Prevent injuries during a seizure by gently placing the individual on the floor and turning him to one side to assist with breathing, according to the U.S. Centers for Disease Control and Prevention. Remove hard and sharp objects from the immediate area, put something flat and soft under the head and remove eyeglasses. Loosen anything around the neck, and time the seizure.Continue Reading
Don't place anything in the mouth, including fingers, as doing so may fracture the jaw, chip teeth or injure the person rendering assistance, notes WebMD. Additionally, allow the victim's body to remain free and unrestrained to avoid injuries, such as a dislocated shoulder.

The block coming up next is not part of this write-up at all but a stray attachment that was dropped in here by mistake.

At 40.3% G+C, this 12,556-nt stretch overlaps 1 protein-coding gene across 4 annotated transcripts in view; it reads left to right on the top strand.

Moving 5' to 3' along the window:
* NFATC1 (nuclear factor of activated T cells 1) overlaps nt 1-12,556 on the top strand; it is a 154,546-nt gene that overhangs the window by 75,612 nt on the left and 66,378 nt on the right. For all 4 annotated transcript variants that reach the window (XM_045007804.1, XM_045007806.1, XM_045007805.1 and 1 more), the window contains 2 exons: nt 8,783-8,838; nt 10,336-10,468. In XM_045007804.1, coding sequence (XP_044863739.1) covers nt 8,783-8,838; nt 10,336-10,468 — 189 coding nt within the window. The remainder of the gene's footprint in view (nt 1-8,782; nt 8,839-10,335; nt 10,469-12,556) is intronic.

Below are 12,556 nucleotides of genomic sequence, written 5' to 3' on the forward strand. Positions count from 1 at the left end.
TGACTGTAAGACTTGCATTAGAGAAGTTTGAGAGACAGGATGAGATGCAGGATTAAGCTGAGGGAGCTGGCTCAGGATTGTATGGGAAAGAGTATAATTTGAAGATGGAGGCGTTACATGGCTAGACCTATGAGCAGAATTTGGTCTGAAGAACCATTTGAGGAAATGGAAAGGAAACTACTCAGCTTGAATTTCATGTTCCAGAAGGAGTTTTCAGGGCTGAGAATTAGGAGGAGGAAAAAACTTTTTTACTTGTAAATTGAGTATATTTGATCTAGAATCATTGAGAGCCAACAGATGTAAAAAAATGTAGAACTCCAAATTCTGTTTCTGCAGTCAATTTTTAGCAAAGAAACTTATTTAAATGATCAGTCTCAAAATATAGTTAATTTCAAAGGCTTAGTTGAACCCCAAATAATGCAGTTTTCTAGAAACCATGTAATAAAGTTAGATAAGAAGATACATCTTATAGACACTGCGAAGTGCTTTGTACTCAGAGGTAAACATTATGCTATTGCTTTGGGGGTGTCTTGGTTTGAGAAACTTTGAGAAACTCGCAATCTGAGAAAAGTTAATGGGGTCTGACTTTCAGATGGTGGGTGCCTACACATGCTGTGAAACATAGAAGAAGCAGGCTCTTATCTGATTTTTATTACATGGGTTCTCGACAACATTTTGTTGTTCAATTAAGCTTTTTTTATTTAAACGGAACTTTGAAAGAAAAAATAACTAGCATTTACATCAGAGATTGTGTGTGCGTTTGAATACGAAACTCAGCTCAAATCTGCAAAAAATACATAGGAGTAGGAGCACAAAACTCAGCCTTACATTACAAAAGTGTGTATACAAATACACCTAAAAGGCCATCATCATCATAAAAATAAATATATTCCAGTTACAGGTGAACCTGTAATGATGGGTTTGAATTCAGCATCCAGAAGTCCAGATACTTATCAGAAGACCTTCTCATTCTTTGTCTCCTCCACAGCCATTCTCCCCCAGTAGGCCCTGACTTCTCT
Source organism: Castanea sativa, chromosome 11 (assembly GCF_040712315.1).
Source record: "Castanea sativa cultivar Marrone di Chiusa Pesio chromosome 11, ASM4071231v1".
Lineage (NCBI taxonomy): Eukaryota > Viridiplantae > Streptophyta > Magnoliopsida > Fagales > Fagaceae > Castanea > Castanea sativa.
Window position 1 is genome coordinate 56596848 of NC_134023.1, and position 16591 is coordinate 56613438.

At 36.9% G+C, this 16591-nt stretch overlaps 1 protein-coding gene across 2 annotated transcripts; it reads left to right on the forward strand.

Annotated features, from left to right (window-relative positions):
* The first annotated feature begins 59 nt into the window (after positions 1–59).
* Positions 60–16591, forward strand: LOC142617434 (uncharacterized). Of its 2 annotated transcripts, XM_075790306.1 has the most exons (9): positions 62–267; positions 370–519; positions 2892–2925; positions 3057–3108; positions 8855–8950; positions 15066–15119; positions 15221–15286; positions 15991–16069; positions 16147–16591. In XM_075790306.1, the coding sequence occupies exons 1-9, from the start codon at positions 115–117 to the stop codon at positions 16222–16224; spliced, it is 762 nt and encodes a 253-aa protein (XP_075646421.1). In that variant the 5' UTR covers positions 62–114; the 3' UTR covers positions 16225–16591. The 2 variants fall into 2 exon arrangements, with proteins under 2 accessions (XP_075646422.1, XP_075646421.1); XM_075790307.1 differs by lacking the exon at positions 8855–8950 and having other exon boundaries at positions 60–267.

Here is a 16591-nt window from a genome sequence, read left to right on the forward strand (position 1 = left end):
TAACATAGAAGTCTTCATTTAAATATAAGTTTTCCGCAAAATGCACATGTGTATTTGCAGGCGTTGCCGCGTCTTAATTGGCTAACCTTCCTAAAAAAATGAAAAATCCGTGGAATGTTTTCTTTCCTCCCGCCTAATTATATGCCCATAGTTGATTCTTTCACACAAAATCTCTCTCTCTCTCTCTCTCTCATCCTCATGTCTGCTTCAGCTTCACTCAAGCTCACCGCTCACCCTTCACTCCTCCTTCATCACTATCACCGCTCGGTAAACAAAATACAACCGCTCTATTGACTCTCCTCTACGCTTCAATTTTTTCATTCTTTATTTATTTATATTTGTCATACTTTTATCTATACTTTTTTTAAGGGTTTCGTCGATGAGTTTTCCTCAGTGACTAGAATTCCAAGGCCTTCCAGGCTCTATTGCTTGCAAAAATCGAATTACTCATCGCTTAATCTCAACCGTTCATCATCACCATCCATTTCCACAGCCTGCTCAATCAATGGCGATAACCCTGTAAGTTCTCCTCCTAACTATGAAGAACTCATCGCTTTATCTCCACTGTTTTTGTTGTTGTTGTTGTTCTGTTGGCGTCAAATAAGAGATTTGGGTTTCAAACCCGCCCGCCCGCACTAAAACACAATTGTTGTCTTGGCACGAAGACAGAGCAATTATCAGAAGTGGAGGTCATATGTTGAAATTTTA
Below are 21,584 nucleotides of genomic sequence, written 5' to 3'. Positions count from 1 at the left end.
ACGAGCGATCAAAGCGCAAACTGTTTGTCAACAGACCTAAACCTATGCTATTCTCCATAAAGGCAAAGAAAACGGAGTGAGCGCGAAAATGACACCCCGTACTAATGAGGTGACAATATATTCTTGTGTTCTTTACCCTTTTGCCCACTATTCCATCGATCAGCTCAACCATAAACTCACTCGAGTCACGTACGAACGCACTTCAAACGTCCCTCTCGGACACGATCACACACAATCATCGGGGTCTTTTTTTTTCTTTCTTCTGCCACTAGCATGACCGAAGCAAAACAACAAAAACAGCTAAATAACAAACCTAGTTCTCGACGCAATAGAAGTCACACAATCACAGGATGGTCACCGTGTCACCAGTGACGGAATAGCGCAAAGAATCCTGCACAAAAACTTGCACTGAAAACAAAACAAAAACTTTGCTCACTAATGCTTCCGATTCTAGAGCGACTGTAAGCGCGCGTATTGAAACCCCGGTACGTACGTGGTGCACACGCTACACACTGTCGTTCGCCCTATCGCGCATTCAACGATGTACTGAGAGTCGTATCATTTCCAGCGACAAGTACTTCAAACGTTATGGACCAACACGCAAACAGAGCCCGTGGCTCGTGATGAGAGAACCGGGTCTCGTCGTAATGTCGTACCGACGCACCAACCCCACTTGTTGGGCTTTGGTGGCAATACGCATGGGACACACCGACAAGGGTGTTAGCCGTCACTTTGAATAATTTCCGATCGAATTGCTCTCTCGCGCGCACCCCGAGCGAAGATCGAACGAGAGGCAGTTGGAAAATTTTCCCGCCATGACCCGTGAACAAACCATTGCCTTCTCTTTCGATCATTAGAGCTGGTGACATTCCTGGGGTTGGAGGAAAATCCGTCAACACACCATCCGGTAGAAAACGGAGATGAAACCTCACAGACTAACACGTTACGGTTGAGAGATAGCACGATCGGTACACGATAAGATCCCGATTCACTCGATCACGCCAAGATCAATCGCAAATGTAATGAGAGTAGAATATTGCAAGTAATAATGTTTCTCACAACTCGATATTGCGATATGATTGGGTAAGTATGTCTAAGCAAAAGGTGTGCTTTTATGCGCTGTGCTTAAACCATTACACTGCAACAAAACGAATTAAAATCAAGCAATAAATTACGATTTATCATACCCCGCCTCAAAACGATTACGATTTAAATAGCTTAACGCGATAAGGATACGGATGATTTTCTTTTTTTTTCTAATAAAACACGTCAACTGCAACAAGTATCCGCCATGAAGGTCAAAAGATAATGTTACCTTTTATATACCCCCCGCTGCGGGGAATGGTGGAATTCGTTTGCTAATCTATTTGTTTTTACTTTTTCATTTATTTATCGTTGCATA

Avoid giving mouth-to-mouth breaths because seizure victims typically begin breathing on their own after a seizure subsides, advises the CDC. Also, avoid offering water and food until the individual is fully alert.
Call for emergency assistance if the seizure lasts longer than five minutes, explains the CDC. Also call 911 if the seizure is the first for an individual, another seizure follows the first one, the seizure occurs in water, or the person is injured or has trouble breathing or waking up after the seizure. Certain health conditions, including pregnancy, diabetes and heart disease, are additional reasons to call for help.Learn more about Conditions & Diseases